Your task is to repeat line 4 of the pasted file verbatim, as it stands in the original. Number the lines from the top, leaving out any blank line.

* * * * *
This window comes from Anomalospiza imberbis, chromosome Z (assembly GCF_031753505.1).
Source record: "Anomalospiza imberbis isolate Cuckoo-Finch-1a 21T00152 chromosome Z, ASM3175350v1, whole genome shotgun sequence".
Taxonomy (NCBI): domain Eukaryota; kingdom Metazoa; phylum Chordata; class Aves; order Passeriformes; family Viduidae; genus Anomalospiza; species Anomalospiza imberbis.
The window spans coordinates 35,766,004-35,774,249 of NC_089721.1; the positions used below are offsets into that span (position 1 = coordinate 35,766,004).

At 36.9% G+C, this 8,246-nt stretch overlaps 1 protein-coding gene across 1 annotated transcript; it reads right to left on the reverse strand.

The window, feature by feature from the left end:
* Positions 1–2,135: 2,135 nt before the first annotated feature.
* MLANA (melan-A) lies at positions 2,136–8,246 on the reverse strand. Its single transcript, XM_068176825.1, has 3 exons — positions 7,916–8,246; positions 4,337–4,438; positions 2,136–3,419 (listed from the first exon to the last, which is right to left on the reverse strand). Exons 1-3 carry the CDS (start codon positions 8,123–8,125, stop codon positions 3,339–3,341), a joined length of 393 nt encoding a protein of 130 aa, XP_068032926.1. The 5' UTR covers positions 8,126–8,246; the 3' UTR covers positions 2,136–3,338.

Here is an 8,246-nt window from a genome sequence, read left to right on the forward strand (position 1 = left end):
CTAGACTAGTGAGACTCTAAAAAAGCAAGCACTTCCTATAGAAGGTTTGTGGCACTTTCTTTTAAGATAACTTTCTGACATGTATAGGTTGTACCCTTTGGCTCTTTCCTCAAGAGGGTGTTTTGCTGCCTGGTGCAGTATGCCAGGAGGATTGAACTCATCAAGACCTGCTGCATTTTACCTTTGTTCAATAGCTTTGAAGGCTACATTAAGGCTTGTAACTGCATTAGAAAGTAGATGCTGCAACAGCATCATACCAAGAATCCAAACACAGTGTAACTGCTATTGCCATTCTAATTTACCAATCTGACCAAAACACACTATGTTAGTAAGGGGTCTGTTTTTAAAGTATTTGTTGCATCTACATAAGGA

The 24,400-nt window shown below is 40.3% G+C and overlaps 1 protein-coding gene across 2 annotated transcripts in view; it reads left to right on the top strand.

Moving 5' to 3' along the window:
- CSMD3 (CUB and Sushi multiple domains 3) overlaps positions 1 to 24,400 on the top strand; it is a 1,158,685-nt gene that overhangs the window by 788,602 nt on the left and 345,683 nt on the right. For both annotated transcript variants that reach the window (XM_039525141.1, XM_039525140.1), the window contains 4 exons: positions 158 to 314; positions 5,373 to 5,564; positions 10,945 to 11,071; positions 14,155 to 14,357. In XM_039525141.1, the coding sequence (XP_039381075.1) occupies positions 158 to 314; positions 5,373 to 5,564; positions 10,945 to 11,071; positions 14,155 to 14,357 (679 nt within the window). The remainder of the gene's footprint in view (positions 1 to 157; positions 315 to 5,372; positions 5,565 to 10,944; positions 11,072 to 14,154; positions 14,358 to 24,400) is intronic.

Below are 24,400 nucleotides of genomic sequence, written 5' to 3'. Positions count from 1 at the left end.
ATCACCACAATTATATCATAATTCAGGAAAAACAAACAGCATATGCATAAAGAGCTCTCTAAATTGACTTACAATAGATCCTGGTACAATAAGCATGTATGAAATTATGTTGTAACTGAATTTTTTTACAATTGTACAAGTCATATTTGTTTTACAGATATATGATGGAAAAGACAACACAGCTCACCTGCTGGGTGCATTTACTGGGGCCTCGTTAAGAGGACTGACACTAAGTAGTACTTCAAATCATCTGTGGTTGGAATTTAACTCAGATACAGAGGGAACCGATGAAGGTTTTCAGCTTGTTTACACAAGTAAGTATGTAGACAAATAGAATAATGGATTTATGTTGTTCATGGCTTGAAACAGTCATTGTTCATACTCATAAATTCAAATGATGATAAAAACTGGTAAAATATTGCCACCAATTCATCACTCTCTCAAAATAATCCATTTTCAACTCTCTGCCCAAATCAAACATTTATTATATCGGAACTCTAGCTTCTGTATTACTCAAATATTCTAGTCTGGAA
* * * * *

The window spans coordinates 35,766,004-35,774,249 of NC_089721.1; the positions used below are offsets into that span (position 1 = coordinate 35,766,004).